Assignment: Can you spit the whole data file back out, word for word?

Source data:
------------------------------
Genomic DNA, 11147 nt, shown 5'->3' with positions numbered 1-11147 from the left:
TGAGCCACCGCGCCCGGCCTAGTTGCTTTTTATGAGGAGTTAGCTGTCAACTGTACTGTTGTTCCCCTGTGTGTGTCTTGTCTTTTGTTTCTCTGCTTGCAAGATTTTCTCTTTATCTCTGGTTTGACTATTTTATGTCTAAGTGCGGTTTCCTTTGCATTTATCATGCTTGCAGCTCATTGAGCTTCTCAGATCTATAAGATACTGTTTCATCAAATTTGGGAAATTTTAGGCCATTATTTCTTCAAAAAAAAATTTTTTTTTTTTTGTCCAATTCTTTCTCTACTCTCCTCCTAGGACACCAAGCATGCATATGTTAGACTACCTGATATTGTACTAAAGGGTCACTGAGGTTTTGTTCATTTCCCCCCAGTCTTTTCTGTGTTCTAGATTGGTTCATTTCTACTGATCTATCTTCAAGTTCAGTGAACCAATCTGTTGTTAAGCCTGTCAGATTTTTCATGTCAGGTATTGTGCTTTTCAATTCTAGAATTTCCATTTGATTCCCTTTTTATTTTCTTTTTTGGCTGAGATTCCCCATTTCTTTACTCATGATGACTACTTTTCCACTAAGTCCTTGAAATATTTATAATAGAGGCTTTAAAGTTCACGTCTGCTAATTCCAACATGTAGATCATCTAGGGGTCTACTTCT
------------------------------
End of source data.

Genomic DNA, 11147 nt, shown 5'->3' with positions numbered 1-11147 from the left:
TGAGCCACCGCGCCCGGCCTAGTTGCTTTTTATGAGGAGTTAGCTGTCAACTGTACTGTTGTTCCCCTGTGTGTGTCTTGTCTTTTGTTTCTCTGCTTGCAAGATTTTCTCTTTATCTCTGGTTTGACTATTTTATGTCTAAGTGCGGTTTCCTTTGCATTTATCATGCTTGCAGCTCATTGAGCTTCTCAGATCTATAAGATACTGTTTCATCAAATTTGGGAAATTTTAGGCCATTATTTCTTCAAAAAAAAATTTTTTTTTTTTTGTCCAATTCTTTCTCTACTCTCCTCCTAGGACACCAAGCATGCATATGTTAGACTACCTGATATTGTACTAAAGGGTCACTGAGGTTTTGTTCATTTCCCCCCAGTCTTTTCTGTGTTCTAGATTGGTTCATTTCTACTGATCTATCTTCAAGTTCAGTGAACCAATCTGTTGTTAAGCCTGTCAGATTTTTCATGTCAGGTATTGTGCTTTTCAATTCTAGAATTTCCATTTGATTCCCTTTTTATTTTCTTTTTTGGCTGAGATTCCCCATTTCTTTACTCATGATGACTACTTTTCCACTAAGTCCTTGAAATATTTATAATAGAGGCTTTAAAGTTCACGTCTGCTAATTCCAACATGTAGATCATCTAGGGGTCTACTTCT